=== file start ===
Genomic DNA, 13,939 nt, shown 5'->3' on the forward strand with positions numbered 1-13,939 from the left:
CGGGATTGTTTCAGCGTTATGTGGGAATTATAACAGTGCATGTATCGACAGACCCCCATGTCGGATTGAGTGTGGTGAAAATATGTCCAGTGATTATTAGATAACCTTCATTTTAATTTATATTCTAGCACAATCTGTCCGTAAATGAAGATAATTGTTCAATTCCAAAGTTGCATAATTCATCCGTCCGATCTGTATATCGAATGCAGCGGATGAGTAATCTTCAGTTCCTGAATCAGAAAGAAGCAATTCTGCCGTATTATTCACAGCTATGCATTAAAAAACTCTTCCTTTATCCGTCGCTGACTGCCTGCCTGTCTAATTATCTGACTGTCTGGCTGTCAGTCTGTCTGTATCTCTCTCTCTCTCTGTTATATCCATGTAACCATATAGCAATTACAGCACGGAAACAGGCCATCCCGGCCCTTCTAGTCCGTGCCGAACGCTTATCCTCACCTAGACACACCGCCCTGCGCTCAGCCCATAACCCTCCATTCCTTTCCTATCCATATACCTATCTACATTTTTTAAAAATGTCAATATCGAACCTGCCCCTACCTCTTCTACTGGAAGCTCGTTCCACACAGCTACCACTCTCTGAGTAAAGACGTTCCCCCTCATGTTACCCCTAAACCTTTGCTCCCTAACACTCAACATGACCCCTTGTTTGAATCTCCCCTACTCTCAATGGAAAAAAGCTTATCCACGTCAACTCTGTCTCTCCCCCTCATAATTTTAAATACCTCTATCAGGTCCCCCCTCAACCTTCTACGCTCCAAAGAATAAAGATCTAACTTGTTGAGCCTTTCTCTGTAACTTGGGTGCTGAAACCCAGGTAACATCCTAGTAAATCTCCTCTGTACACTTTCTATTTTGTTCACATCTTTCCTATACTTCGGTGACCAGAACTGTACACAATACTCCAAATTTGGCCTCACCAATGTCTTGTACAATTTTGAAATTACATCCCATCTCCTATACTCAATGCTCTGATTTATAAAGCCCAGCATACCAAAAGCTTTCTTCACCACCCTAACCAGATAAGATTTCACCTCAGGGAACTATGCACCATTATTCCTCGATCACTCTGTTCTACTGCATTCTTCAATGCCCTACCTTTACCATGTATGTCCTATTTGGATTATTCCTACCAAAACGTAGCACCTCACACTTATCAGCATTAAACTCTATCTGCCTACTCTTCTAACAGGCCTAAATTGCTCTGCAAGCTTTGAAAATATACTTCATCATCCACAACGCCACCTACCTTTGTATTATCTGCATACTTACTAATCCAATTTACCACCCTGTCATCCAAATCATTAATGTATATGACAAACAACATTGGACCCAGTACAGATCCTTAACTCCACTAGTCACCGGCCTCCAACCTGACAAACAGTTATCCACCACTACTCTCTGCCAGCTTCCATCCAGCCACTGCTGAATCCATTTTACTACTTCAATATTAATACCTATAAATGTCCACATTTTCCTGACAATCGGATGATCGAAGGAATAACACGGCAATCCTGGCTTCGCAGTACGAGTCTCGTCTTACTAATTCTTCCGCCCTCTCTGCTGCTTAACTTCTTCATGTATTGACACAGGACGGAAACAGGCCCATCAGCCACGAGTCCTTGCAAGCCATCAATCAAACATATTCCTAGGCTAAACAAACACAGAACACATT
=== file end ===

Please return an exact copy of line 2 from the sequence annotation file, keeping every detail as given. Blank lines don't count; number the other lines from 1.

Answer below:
CGGGATTGTTTCAGCGTTATGTGGGAATTATAACAGTGCATGTATCGACAGACCCCCATGTCGGATTGAGTGTGGTGAAAATATGTCCAGTGATTATTAGATAACCTTCATTTTAATTTATATTCTAGCACAATCTGTCCGTAAATGAAGATAATTGTTCAATTCCAAAGTTGCATAATTCATCCGTCCGATCTGTATATCGAATGCAGCGGATGAGTAATCTTCAGTTCCTGAATCAGAAAGAAGCAATTCTGCCGTATTATTCACAGCTATGCATTAAAAAACTCTTCCTTTATCCGTCGCTGACTGCCTGCCTGTCTAATTATCTGACTGTCTGGCTGTCAGTCTGTCTGTATCTCTCTCTCTCTCTGTTATATCCATGTAACCATATAGCAATTACAGCACGGAAACAGGCCATCCCGGCCCTTCTAGTCCGTGCCGAACGCTTATCCTCACCTAGACACACCGCCCTGCGCTCAGCCCATAACCCTCCATTCCTTTCCTATCCATATACCTATCTACATTTTTTAAAAATGTCAATATCGAACCTGCCCCTACCTCTTCTACTGGAAGCTCGTTCCACACAGCTACCACTCTCTGAGTAAAGACGTTCCCCCTCATGTTACCCCTAAACCTTTGCTCCCTAACACTCAACATGACCCCTTGTTTGAATCTCCCCTACTCTCAATGGAAAAAAGCTTATCCACGTCAACTCTGTCTCTCCCCCTCATAATTTTAAATACCTCTATCAGGTCCCCCCTCAACCTTCTACGCTCCAAAGAATAAAGATCTAACTTGTTGAGCCTTTCTCTGTAACTTGGGTGCTGAAACCCAGGTAACATCCTAGTAAATCTCCTCTGTACACTTTCTATTTTGTTCACATCTTTCCTATACTTCGGTGACCAGAACTGTACACAATACTCCAAATTTGGCCTCACCAATGTCTTGTACAATTTTGAAATTACATCCCATCTCCTATACTCAATGCTCTGATTTATAAAGCCCAGCATACCAAAAGCTTTCTTCACCACCCTAACCAGATAAGATTTCACCTCAGGGAACTATGCACCATTATTCCTCGATCACTCTGTTCTACTGCATTCTTCAATGCCCTACCTTTACCATGTATGTCCTATTTGGATTATTCCTACCAAAACGTAGCACCTCACACTTATCAGCATTAAACTCTATCTGCCTACTCTTCTAACAGGCCTAAATTGCTCTGCAAGCTTTGAAAATATACTTCATCATCCACAACGCCACCTACCTTTGTATTATCTGCATACTTACTAATCCAATTTACCACCCTGTCATCCAAATCATTAATGTATATGACAAACAACATTGGACCCAGTACAGATCCTTAACTCCACTAGTCACCGGCCTCCAACCTGACAAACAGTTATCCACCACTACTCTCTGCCAGCTTCCATCCAGCCACTGCTGAATCCATTTTACTACTTCAATATTAATACCTATAAATGTCCACATTTTCCTGACAATCGGATGATCGAAGGAATAACACGGCAATCCTGGCTTCGCAGTACGAGTCTCGTCTTACTAATTCTTCCGCCCTCTCTGCTGCTTAACTTCTTCATGTATTGACACAGGACGGAAACAGGCCCATCAGCCACGAGTCCTTGCAAGCCATCAATCAAACATATTCCTAGGCTAAACAAACACAGAACACATT